The dynamic and always controversial television producer shares 50 years of show business and politics, with all the candor and wisdom expected from the creator of All in the Family
The legendary creator of iconic television programs All in the Family, Sanford and Son, Maude, Good Times, The Jeffersons, and Mary Hartman, Mary Hartman, Norman Lear remade our television culture - while leading a life of unparalleled political, civic, and social involvement. Sharing the wealth of Lear's 90 years, Even This I Get to Experience is a memoir as touching and remarkable as the life he has led.
In the 1970s, Lear's comedies were viewed by 120 million people per week - yes, 120 million - with stories that reflected the most serious issues of their lives and still left them howling. But before this, Lear led a charmed life throughout postwar Hollywood's golden years, befriending the likes of Carl Reiner and Mel Brooks; writing and directing Frank Sinatra, Robert Redford, Dick Van Dyke, and Martha Raye; becoming the highest paid comic writer in the country while working for Jerry Lewis and Dean Martin. Not to mention, Lear flew some 50 bombing missions over Germany with the 15th Air Force.
Shamelessly in love with the country the Founding Fathers laid out for him while his own father was serving time, Lear won the first American Legion Oratorical Contest speaking about the Constitution. He later founded People For the American Way, a national organization to protect the civil rights and liberties of us all, and bought an original copy of the Declaration of Independence, printed the night of July 4, 1776, not to hang on a wall in his home, but to travel across the country to schools, and libraries, and public institutions to be shared with citizens everywhere.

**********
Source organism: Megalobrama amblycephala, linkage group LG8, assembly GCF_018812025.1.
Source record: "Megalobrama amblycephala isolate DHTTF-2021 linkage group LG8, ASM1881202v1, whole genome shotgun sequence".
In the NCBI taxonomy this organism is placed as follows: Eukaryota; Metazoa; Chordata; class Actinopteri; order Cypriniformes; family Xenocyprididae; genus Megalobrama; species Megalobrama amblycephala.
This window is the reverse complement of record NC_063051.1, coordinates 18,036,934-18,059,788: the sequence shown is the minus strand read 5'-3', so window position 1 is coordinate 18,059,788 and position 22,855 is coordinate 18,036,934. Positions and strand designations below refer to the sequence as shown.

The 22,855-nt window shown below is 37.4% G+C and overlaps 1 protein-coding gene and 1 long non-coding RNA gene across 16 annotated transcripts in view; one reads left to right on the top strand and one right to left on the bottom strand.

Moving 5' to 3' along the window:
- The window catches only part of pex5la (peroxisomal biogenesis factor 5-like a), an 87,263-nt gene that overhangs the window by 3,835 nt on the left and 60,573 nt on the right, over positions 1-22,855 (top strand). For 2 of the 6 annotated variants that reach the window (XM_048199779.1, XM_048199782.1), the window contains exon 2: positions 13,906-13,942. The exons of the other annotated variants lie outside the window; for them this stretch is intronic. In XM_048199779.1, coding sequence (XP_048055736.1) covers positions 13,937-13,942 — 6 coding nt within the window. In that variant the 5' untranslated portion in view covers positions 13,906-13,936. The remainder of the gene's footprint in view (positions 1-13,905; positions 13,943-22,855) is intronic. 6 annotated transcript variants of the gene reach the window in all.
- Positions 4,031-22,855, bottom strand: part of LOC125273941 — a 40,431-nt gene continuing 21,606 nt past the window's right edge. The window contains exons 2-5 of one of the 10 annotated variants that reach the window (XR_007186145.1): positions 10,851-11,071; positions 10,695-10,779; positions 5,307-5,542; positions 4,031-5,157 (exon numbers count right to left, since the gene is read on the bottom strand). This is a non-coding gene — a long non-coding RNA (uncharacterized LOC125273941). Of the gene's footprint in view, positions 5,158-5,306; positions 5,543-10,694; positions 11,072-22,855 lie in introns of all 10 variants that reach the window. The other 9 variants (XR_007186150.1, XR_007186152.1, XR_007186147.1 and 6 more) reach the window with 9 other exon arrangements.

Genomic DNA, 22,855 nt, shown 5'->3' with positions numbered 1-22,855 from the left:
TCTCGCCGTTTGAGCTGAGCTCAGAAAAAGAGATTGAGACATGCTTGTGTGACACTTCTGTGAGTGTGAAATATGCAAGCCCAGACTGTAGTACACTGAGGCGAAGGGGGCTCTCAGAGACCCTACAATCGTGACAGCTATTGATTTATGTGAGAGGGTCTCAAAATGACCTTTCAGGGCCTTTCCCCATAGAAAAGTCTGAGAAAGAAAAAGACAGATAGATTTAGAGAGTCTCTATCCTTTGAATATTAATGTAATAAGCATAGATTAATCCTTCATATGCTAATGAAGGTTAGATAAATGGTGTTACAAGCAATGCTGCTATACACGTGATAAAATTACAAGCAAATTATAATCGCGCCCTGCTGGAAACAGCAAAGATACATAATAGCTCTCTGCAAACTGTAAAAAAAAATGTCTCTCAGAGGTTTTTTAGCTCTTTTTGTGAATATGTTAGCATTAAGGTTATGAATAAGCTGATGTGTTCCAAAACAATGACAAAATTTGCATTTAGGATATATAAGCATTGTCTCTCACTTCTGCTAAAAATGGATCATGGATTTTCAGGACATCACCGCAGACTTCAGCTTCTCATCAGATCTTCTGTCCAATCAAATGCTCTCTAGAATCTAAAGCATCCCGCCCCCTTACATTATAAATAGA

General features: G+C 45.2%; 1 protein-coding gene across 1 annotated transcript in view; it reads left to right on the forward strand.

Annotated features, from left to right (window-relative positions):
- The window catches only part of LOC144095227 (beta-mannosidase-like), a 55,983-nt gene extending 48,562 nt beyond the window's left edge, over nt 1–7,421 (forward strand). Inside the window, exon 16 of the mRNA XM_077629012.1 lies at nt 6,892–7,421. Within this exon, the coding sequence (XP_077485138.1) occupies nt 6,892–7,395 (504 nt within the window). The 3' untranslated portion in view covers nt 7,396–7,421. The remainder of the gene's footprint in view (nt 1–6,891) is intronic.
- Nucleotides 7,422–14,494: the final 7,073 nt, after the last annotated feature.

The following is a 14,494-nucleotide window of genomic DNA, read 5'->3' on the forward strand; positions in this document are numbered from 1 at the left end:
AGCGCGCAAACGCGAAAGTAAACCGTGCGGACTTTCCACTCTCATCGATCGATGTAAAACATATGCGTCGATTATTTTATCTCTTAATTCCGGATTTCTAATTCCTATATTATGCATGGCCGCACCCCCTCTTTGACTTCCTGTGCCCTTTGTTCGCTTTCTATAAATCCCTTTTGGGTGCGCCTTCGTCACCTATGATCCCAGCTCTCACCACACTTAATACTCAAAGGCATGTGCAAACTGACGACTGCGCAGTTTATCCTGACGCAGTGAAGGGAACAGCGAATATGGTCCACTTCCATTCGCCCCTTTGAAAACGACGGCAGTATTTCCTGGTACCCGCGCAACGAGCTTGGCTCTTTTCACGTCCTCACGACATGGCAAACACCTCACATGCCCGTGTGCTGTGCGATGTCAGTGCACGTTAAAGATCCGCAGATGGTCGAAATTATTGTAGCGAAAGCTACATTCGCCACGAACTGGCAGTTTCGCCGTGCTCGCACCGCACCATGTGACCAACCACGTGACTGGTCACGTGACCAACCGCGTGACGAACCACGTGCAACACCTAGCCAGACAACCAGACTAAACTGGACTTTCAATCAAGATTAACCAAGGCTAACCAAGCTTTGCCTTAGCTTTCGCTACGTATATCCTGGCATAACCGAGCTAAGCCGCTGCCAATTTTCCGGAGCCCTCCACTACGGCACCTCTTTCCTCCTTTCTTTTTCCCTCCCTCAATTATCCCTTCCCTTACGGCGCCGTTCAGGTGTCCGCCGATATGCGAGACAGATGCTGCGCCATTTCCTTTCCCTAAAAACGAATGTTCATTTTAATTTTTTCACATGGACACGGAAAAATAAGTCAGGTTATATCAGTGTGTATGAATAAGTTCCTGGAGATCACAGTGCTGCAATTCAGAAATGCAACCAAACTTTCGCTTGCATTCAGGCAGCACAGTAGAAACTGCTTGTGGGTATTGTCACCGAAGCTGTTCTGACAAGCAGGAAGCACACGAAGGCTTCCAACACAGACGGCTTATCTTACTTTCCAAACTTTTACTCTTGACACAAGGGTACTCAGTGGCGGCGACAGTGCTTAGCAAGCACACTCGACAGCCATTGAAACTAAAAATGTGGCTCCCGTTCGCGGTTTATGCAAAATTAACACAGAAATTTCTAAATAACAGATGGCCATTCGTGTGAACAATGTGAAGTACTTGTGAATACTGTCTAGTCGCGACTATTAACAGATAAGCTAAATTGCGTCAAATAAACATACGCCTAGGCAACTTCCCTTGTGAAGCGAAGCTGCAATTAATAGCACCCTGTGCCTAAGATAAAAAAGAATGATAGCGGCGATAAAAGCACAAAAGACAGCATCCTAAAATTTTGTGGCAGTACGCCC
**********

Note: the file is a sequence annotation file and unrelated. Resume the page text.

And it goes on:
©2014 Even This, LLC (P)2014 Penguin Audio
"[Lear's] pacing and timing are excellent as he keeps the material fresh, his tone reflecting his memories as he recounts them." (AudioFile)
Norman Lear's new book, "Even This I Get to Experience," is a thoughtful and well-written book. Instead of reading it, I listened to it because Norman was actually reading his own audio book. Hearing him tell his own story is like sitting at the foot of a wizened elder as he peels back the decades of learning, struggles, accomplishments, and love. Norman's not only a brilliant writer and spell binding story teller, he speaks with a convincing simplicity lodged between emotion and matter of fact objectivity.